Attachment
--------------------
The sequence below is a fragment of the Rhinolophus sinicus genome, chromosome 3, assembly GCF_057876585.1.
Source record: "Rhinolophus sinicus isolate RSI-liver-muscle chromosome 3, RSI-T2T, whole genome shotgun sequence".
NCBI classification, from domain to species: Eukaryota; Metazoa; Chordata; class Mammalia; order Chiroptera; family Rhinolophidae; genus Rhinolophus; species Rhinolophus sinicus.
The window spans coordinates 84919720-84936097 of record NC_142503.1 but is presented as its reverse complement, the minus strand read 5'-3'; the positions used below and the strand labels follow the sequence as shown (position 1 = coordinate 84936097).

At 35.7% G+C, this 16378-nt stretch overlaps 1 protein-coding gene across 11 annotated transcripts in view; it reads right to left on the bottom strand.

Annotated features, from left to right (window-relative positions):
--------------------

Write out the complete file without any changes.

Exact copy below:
The sequence below is a fragment of the Rhinolophus sinicus genome, chromosome 3, assembly GCF_057876585.1.
Source record: "Rhinolophus sinicus isolate RSI-liver-muscle chromosome 3, RSI-T2T, whole genome shotgun sequence".
NCBI classification, from domain to species: Eukaryota; Metazoa; Chordata; class Mammalia; order Chiroptera; family Rhinolophidae; genus Rhinolophus; species Rhinolophus sinicus.
The window spans coordinates 84919720-84936097 of record NC_142503.1 but is presented as its reverse complement, the minus strand read 5'-3'; the positions used below and the strand labels follow the sequence as shown (position 1 = coordinate 84936097).

At 35.7% G+C, this 16378-nt stretch overlaps 1 protein-coding gene across 11 annotated transcripts in view; it reads right to left on the bottom strand.

Annotated features, from left to right (window-relative positions):